The terrorist Mojahedin-e Khalq Organization (MKO also known as the MEK, PMOI and NCR) is at the end of the road with no hope of return or survival, a senior political analyst said.
"The MKO has reached the end of its rope, and its members know well they have no opportunity either in Iran or in the foreign countries with their outdated group," said Dr. Mohammad Sadeq Koushki in an interview with Habilian Association, a human rights NGO formed of the families of 17000 Iranian terror victims.
His remarks came as the ringleader of the terrorist group, Maryam Rajavi, has embarked on a tour to deliver speeches at the Parliaments of the European countries.
Koushki said MKO’s presence in the parliaments of the European countries is not a new phenomenon, and explained that the group is seeking to "inject hope of survival" into its followers and supporters.
"The US delisting of the grouplet from its roster of terrorist organizations could be since some of its members can be useful (for Washington) in the future," he added.
The faculty member of the Tehran University added that the MKO’s prowling around inside the corridors of the European countries’ parliaments dates back to over 20 years ago, and said, "These vagabondages were merely done to inject hope of survival into their followers."
Koushki underscored that the MKO "has long been expired."
"Although some of its members have managed to take refuge in the European countries and defame the Islamic Republic of Iran, they must accept that there is no hope for them in future," he concluded.
News reports from Camp Liberty, the transient settlement facility of the anti-Iran terrorist Mojahedin-e Khalq Organization (MKO also known as the MEK, PMOI and NCR) in Iraq, said that MKO ringleaders fear that members might defect and escape from the Camp en masse.
According to a report by the Iran-based human rights Didehban Center, during the last three weeks at least 9 members of the MKO have managed to escape from Camp Liberty.
Other reports revealed that the members of the terrorist group have disobeyed the orders of Massoud Rajavi, the MKO’s main ringleader, adding that disobedience among the MKO has been on the increase recently.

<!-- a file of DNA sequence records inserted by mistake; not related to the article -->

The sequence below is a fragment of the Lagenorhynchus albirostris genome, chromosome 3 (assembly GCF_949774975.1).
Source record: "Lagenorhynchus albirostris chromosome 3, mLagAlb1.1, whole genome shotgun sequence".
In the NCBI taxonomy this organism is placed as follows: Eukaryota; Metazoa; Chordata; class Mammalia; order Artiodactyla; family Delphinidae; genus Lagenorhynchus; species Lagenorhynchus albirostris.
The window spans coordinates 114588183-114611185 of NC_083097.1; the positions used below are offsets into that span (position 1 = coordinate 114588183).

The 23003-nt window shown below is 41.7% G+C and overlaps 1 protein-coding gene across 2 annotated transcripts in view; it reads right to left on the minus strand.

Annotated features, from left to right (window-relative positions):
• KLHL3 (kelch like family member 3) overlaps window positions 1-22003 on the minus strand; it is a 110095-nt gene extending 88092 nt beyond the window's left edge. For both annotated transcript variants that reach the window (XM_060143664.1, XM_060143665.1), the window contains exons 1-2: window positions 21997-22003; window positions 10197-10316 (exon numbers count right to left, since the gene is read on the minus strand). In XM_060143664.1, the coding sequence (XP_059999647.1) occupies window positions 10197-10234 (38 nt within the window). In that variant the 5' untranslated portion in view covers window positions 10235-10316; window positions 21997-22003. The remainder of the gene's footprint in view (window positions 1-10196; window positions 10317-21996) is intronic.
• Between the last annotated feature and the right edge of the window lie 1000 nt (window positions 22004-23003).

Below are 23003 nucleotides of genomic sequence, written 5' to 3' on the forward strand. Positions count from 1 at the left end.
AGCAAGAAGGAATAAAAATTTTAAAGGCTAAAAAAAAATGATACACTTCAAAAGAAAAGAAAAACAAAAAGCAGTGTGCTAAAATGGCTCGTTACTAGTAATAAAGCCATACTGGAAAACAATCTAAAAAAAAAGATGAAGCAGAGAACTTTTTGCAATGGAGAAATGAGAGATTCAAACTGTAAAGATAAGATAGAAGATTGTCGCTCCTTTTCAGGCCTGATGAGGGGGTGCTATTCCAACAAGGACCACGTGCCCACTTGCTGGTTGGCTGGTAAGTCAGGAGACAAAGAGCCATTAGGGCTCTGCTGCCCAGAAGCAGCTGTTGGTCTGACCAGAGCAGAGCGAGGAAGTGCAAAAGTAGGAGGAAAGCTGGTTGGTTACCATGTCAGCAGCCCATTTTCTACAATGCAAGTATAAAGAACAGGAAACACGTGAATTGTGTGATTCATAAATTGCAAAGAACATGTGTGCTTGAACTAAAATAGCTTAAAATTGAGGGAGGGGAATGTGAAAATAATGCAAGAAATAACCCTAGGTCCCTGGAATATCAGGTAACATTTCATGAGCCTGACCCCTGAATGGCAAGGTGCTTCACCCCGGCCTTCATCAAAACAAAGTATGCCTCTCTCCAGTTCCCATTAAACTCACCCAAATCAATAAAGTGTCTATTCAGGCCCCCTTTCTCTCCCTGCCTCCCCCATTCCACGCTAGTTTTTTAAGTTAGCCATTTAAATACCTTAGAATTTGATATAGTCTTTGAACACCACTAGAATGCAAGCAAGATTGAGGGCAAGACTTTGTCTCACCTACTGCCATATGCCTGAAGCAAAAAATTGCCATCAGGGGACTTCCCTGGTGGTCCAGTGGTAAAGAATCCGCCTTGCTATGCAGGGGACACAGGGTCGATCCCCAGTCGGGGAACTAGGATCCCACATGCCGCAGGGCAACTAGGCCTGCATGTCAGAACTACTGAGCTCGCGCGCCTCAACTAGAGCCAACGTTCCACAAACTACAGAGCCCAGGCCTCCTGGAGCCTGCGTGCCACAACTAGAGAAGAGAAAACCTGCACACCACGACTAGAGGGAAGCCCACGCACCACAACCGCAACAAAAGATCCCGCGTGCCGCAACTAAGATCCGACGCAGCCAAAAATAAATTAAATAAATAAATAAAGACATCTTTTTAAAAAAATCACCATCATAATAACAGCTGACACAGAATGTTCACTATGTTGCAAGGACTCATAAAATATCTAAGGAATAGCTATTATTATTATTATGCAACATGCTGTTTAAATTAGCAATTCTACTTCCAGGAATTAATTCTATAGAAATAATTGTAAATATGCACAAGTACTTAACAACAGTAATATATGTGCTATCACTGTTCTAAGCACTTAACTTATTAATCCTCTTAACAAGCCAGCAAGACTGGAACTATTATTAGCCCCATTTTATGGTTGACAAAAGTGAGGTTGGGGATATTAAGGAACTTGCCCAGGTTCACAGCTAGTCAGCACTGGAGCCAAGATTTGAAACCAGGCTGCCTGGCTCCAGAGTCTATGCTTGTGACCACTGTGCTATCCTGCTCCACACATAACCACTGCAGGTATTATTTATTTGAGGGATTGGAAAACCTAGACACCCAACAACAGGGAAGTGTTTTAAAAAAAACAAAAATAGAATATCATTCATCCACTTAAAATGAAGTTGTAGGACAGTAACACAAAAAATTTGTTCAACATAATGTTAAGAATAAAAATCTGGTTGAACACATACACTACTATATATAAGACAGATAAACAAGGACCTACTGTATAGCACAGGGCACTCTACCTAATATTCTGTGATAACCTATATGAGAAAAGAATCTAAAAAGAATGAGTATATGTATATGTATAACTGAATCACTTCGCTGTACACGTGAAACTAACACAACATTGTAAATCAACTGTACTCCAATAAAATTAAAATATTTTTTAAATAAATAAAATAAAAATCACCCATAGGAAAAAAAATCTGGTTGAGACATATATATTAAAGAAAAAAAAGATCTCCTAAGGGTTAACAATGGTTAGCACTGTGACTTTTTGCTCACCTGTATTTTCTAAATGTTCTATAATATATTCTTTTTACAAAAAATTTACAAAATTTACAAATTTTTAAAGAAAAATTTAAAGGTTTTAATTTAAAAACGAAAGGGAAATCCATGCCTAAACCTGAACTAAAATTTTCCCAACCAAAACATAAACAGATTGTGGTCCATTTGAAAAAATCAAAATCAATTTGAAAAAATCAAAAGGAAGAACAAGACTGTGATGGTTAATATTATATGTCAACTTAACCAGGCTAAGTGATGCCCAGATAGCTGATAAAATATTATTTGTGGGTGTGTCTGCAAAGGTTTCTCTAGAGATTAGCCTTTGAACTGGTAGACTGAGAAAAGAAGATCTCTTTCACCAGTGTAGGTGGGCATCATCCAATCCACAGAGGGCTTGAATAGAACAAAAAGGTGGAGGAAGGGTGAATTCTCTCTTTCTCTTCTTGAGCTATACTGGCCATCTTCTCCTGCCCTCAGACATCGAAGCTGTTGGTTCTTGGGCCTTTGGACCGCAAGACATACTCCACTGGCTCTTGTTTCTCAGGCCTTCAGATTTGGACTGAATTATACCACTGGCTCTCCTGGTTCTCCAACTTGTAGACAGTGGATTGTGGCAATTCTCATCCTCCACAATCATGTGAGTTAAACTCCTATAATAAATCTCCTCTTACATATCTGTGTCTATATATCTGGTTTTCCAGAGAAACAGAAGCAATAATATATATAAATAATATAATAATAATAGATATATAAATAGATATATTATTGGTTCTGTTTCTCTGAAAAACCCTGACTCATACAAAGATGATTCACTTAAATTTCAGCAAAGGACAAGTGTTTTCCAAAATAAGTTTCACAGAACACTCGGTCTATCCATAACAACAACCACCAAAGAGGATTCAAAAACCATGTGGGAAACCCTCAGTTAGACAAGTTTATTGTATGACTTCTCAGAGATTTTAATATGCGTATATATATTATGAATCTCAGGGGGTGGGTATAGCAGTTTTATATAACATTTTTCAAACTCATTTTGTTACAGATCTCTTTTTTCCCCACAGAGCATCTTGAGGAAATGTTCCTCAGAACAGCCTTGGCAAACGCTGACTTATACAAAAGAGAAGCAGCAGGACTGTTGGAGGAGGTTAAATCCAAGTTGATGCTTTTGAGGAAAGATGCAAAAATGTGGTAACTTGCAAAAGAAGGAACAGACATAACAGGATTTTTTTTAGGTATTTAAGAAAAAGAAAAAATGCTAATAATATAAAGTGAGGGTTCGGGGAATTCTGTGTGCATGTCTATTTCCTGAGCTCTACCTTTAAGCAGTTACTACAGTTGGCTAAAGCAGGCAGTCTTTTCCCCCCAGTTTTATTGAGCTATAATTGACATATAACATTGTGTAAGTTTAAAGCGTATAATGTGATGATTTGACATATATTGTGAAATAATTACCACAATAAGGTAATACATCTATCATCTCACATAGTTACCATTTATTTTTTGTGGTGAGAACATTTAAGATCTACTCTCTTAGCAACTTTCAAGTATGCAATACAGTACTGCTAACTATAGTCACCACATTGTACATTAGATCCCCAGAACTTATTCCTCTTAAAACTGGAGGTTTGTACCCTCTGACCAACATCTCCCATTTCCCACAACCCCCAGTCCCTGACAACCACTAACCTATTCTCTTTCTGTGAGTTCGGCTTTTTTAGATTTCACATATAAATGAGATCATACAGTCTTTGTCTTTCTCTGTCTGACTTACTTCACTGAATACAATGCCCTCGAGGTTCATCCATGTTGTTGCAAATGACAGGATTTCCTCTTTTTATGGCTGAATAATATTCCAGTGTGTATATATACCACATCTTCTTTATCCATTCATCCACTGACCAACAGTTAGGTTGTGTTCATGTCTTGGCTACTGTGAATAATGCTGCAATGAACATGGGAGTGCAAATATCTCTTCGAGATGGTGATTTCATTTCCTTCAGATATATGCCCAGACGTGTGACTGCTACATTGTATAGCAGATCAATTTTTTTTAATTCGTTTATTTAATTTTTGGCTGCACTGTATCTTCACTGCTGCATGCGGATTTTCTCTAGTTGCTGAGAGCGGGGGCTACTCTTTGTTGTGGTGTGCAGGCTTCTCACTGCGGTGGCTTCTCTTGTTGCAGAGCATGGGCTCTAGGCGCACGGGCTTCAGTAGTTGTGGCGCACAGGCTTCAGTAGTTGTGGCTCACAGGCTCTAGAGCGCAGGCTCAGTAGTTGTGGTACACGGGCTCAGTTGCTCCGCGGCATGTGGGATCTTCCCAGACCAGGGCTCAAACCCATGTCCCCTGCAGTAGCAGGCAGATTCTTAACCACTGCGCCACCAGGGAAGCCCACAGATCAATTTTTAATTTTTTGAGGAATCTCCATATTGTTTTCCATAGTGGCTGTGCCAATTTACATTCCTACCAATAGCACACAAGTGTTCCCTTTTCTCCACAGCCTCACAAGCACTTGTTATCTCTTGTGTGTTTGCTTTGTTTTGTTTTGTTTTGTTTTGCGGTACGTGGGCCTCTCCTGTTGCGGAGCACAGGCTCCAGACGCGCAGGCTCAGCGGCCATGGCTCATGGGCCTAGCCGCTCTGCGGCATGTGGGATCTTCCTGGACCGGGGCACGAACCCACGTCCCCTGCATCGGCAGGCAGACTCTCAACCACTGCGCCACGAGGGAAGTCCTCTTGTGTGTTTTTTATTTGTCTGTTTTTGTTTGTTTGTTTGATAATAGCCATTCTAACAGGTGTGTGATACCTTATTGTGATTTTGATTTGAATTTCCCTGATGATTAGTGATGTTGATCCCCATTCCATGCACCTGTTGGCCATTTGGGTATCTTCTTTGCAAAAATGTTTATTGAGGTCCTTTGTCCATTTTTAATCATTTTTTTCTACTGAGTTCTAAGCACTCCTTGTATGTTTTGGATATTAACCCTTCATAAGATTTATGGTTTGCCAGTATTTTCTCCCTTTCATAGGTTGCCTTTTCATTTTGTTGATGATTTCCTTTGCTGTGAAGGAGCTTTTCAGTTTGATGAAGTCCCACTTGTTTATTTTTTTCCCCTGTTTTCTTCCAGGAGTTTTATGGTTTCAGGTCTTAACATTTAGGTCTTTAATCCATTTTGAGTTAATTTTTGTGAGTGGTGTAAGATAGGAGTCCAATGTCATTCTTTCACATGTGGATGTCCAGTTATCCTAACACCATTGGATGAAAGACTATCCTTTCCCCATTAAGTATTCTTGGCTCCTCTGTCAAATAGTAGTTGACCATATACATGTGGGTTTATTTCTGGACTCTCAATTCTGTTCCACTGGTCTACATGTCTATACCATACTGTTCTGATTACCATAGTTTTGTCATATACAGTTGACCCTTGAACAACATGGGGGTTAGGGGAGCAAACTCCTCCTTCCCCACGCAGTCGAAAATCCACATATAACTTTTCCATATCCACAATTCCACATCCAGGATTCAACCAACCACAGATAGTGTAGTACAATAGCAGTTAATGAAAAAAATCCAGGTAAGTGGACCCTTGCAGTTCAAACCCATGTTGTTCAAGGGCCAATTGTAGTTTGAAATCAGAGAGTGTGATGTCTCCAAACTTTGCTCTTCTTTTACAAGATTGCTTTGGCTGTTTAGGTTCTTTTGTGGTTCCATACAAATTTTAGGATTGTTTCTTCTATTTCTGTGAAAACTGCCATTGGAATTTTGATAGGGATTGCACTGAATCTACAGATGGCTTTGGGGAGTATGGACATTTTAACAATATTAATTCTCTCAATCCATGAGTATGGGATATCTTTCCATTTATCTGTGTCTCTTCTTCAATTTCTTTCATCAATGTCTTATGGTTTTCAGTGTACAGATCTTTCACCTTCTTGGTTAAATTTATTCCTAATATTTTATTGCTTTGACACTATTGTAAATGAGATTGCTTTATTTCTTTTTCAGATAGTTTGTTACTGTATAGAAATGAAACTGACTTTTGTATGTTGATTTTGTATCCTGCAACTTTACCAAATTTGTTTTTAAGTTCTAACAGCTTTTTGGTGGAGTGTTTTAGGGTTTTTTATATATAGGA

Also, 300 members of the MKO refrained from signing a written commitment ordered by Rajavi to accompany the terrorist group in any future event.
Many of the MKO members abandoned the terrorist organization while most of those still remaining in the group are said to be willing to quit but are under pressure and torture not to do so.
A May 2005 Human Rights Watch report accused the MKO of running prison camps in Iraq and committing human rights violations.
According to the Human Rights Watch report, the outlawed group puts defectors under torture and jail terms.
The group, founded in the 1960s, blended elements of Islamism and Stalinism and participated in the overthrow of the US-backed Shah of Iran in 1979. Ahead of the revolution, the MKO conducted attacks and assassinations against both Iranian and Western targets.
The group started assassination of the citizens and officials after the revolution in a bid to take control of the newly-established Islamic Republic. It killed several of Iran’s new leaders in the early years after the revolution, including the then President, Mohammad Ali Rajayee, Prime Minister, Mohammad Javad Bahonar and the Judiciary Chief, Mohammad Hossein Beheshti who were killed in bomb attacks by MKO members in 1981.
The group fled to Iraq in 1986, where it was protected by Saddam Hussein and where it helped the Iraqi dictator suppress Shiite and Kurd uprisings in the country.
The terrorist group joined Saddam’s army during the Iraqi imposed war on Iran (1980-1988) and helped Saddam and killed thousands of Iranian civilians and soldiers during the US-backed Iraqi imposed war on Iran.
Since the 2003 US invasion of Iraq, the group, which now adheres to a pro-free-market philosophy, has been strongly backed by neo-conservatives in the United States, who argued for the MKO to be taken off the US terror list.
The US formally removed the MKO from its list of terror organizations in early September, one week after Secretary of State Hillary Clinton sent the US Congress a classified communication about the move. The decision made by Clinton enabled the group to have its assets under US jurisdiction unfrozen and do business with American entities, the State Department said in a statement at the time.
In September 2012, the last groups of the MKO terrorists left Camp Ashraf, their main training center in Iraq’s Diyala province. They have been transferred to Camp Liberty which lies Northeast of the Baghdad International Airport.
Camp Liberty is a transient settlement facility and a last station for the MKO in Iraq.